Internet copyright law is a large part of web content writing. How do I know?

Well, I took a test this week so that I could add a certification to my credentials as a professional web copy writer. I’ll be honest, it didn’t go too well. It was a shock, because the last test I flunked was a differential equations exam in college a long time ago. Ego-rattling, since I’m used to doing extremely well on tests.

That test I took was over 50% internet copyright questions. When I reviewed my results, I found that my responses to SEO and English grammar and use questions were correct. I bombed out of a web copy writing test solely because of my lack of knowledge on web copyright law.

I’m pretty much obsessive-compulsive about my writing and getting things right the first time. Ever since I was in school, I’ve known better than not to check spelling, grammar, and word usage, not to rip-off other people’s writing verbatim, and to always cite references. I had heard of people getting expelled for plagiarism, and I certainly did not want to be kicked out for something that is easily avoidable. Mainly I was not eager to experience my Dad’s anger if I banished from the realm of higher learning.

I don’t want to appear to be a dummkopf, at least when it comes to my chosen web copy writing profession. So I turned on my computer and started researching. It’s a good thing I am an avid researcher, since there is a lot of information to digest.

Web copyright laws are far more extensive than the cardinal rule “don’t plagiarize”. It covers things that you would not even dream about for web copy writing in this digital age. So here’s the basic 4-1-1 on internet copyright as I understand it.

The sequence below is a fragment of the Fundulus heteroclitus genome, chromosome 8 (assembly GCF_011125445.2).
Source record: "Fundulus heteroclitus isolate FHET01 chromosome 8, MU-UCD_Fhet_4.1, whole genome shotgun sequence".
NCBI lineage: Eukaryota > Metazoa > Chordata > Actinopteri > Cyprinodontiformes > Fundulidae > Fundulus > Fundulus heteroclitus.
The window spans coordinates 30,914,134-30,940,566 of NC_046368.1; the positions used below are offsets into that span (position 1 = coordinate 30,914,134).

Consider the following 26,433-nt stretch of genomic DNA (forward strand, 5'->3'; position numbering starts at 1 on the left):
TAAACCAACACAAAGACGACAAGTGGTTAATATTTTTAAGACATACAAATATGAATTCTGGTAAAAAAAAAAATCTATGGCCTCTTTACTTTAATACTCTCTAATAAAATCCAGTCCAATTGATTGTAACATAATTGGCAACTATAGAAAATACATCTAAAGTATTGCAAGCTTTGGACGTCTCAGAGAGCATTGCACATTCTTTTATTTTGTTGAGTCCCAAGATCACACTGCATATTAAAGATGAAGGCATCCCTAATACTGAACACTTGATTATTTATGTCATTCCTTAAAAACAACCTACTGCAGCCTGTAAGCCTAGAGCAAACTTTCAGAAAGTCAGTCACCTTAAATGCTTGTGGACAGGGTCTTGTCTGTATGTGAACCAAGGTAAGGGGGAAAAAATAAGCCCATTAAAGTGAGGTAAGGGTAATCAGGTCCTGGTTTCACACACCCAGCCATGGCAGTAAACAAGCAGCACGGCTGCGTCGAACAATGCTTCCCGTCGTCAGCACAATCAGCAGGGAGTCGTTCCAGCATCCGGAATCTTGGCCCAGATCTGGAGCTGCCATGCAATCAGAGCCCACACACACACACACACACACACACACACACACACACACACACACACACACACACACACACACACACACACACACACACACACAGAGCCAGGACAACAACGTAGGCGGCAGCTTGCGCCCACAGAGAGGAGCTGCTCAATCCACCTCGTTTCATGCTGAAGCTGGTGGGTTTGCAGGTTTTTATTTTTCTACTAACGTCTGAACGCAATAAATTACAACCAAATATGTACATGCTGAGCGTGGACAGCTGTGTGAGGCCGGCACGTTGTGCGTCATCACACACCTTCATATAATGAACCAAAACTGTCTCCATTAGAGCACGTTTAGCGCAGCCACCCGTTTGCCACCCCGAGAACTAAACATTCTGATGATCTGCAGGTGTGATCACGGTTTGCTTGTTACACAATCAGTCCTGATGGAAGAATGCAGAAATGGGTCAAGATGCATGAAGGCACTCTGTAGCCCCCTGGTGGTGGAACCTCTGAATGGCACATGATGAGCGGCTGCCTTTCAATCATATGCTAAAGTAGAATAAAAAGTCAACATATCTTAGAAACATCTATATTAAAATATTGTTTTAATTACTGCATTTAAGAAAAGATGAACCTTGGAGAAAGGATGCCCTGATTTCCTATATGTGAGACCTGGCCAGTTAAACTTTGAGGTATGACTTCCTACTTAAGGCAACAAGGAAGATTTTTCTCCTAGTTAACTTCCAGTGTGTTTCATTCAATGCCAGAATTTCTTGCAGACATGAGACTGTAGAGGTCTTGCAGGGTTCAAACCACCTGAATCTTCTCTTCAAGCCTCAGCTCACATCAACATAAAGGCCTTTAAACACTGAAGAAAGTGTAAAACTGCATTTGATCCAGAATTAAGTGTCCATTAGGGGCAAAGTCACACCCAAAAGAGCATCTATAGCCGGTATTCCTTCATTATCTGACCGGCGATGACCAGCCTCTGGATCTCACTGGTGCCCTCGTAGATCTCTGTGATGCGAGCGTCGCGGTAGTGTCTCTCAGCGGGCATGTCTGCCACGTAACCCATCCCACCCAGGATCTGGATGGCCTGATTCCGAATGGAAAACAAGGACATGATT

1. Contrary to popular belief, the internet IS NOT public domain. You are not free to use anything out there in cyberspace, so don’t even think about it. This includes links, text, graphics, embedded stuff, code in websites, eBooks, and emails.
  2. Just about anything on the web is protected under international and/or domestic internet copyright law, whether it is expressly stated or not. Just because you don’t see © year-year by Website Name doesn’t mean that what you’re just about to use is not copyrighted.
  3. If you use something not your own on your website, you’re most likely violating copyright. It doesn’t matter if a visitor to your site pays you for it or not.
  4. The “fair use” doctrine allows you use copyrighted material only in specific situations such as commenting, criticism, parody, news reporting, and the like.
  5. Get permission to cite or quote most anything you are planning to use on your own website.

Internet copyright law is time consuming to read and can be difficult to understand. This is especially true if you’re trying to determine if the fair use doctrine can be applied to what you are about to use. If you have doubts about whether you can use paraphrased content from another website, it’s wise to contact the website’s owner and obtain permission.

Before you put something on your website, be sure that you’re not infringing on copyrighted work. Directory One has experienced content writers that can help you review your content for internet copyright infringements. Contact them today at (713) 465-0051.